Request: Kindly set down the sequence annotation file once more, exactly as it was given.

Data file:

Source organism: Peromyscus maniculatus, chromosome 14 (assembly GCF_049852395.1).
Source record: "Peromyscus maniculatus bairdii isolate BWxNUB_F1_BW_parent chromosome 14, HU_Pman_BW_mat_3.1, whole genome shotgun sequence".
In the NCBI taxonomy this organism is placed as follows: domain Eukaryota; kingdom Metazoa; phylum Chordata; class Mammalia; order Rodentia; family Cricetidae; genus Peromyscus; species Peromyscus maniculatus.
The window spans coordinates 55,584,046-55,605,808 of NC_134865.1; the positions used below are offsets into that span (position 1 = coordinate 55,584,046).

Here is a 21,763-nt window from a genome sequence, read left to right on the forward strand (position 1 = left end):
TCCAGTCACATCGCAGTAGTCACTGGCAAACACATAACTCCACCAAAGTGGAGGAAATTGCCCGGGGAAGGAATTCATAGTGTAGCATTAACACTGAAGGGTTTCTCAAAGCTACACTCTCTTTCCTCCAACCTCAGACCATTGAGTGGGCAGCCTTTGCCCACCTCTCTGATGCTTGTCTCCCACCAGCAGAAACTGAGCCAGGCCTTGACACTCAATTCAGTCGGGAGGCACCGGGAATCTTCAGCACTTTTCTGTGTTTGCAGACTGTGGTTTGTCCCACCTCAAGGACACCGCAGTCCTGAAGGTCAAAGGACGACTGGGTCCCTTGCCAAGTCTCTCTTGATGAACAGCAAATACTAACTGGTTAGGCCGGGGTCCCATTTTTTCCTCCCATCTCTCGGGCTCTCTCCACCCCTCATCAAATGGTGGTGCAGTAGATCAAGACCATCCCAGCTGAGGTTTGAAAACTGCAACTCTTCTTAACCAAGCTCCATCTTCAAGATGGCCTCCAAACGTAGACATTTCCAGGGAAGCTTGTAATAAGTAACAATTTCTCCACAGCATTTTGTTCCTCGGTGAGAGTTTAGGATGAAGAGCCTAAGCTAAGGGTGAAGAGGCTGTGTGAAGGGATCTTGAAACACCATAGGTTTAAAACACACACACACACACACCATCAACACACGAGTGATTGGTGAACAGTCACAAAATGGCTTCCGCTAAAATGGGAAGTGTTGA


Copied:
Source organism: Peromyscus maniculatus, chromosome 14 (assembly GCF_049852395.1).
Source record: "Peromyscus maniculatus bairdii isolate BWxNUB_F1_BW_parent chromosome 14, HU_Pman_BW_mat_3.1, whole genome shotgun sequence".
In the NCBI taxonomy this organism is placed as follows: domain Eukaryota; kingdom Metazoa; phylum Chordata; class Mammalia; order Rodentia; family Cricetidae; genus Peromyscus; species Peromyscus maniculatus.
The window spans coordinates 55,584,046-55,605,808 of NC_134865.1; the positions used below are offsets into that span (position 1 = coordinate 55,584,046).

Here is a 21,763-nt window from a genome sequence, read left to right on the forward strand (position 1 = left end):
TCCAGTCACATCGCAGTAGTCACTGGCAAACACATAACTCCACCAAAGTGGAGGAAATTGCCCGGGGAAGGAATTCATAGTGTAGCATTAACACTGAAGGGTTTCTCAAAGCTACACTCTCTTTCCTCCAACCTCAGACCATTGAGTGGGCAGCCTTTGCCCACCTCTCTGATGCTTGTCTCCCACCAGCAGAAACTGAGCCAGGCCTTGACACTCAATTCAGTCGGGAGGCACCGGGAATCTTCAGCACTTTTCTGTGTTTGCAGACTGTGGTTTGTCCCACCTCAAGGACACCGCAGTCCTGAAGGTCAAAGGACGACTGGGTCCCTTGCCAAGTCTCTCTTGATGAACAGCAAATACTAACTGGTTAGGCCGGGGTCCCATTTTTTCCTCCCATCTCTCGGGCTCTCTCCACCCCTCATCAAATGGTGGTGCAGTAGATCAAGACCATCCCAGCTGAGGTTTGAAAACTGCAACTCTTCTTAACCAAGCTCCATCTTCAAGATGGCCTCCAAACGTAGACATTTCCAGGGAAGCTTGTAATAAGTAACAATTTCTCCACAGCATTTTGTTCCTCGGTGAGAGTTTAGGATGAAGAGCCTAAGCTAAGGGTGAAGAGGCTGTGTGAAGGGATCTTGAAACACCATAGGTTTAAAACACACACACACACACACCATCAACACACGAGTGATTGGTGAACAGTCACAAAATGGCTTCCGCTAAAATGGGAAGTGTTGA